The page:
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Neurotoxicology. 2012 Aug;33(4):687-96. doi: 10.1016/j.neuro.2012.01.005. Epub 2012 Jan 31.

Tremor, olfactory and motor changes in Italian adolescents exposed to historical ferro-manganese emission.

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1
Occupational Health, University of Brescia, Italy. lucchini@med.unibs.it

Abstract

BACKGROUND AND OBJECTIVE:

Increased prevalence of Parkinsonism was observed in Valcamonica, Italy, a region impacted by ferroalloy plants emissions containing manganese and other metals for a century until 2001. The aim of this study was to assess neurobehavioral functions in adolescents from the impacted region and the reference area of Garda Lake.

METHODS:

Adolescents age 11-14 years were recruited through the school system for neuro-behavioral testing. Metals including manganese, lead, iron, zinc, copper were measured in airborne particulate matter collected with 24-h personal samplers, and in soil, tap water, blood, urine and hair. Independent variables included parental education and socio-economic status, children's body mass index, number of siblings, parity order, smoking and drinking habits.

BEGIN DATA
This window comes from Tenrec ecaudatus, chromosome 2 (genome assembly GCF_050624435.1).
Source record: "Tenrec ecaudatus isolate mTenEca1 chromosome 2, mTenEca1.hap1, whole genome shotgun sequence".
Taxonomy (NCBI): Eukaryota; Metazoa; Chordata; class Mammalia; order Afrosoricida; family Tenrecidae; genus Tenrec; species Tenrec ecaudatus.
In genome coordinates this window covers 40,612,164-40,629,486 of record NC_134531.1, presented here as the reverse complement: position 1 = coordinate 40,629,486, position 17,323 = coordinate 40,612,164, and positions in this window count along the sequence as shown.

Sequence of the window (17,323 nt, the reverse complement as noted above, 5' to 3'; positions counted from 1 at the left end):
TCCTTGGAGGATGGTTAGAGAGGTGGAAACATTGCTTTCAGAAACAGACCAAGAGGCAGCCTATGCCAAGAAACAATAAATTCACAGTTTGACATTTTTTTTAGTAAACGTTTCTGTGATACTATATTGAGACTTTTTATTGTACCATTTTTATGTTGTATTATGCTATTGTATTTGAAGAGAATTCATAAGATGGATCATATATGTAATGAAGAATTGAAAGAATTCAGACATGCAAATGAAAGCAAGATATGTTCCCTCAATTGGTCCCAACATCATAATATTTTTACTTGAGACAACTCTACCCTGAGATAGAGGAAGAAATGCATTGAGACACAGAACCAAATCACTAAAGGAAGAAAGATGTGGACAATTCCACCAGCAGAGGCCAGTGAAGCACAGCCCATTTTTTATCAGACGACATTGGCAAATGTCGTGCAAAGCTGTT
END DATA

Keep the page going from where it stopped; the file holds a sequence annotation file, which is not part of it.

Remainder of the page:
RESULTS:

A total of 311 subjects (49.2% females), residing in either the exposed (n=154) or the reference (n=157) area participated. Average airborne and soil manganese were respectively 49.5 ng/m(3) (median 31.4, range 1.24-517) and 958 ppm (median 897, range 465-1729) in the impacted area, and 27.4 ng/m(3) (median 24.7, range 5.3-85.9) ng/m(3) and 427 ppm (median 409 range 160-734) in the reference area. Regression models showed significant impairment of motor coordination (Luria-Nebraska test, p=0.0005), hand dexterity (Aiming Pursuit test, p=0.0115) and odor identification (Sniffin' task, p=0.003) associated with soil manganese. Tremor intensity was positively associated with blood (p=0.005) and hair (p=0.01) manganese.

CONCLUSION:

Historical environmental exposure to manganese from ferroalloy emission reflected by the concentration in soil and the biomarkers was associated with sub-clinical deficits in olfactory and motor function among adolescents.

PMID:
22322213
PMCID:
PMC3360122
DOI:
10.1016/j.neuro.2012.01.005
[Indexed for MEDLINE]
Free PMC Article
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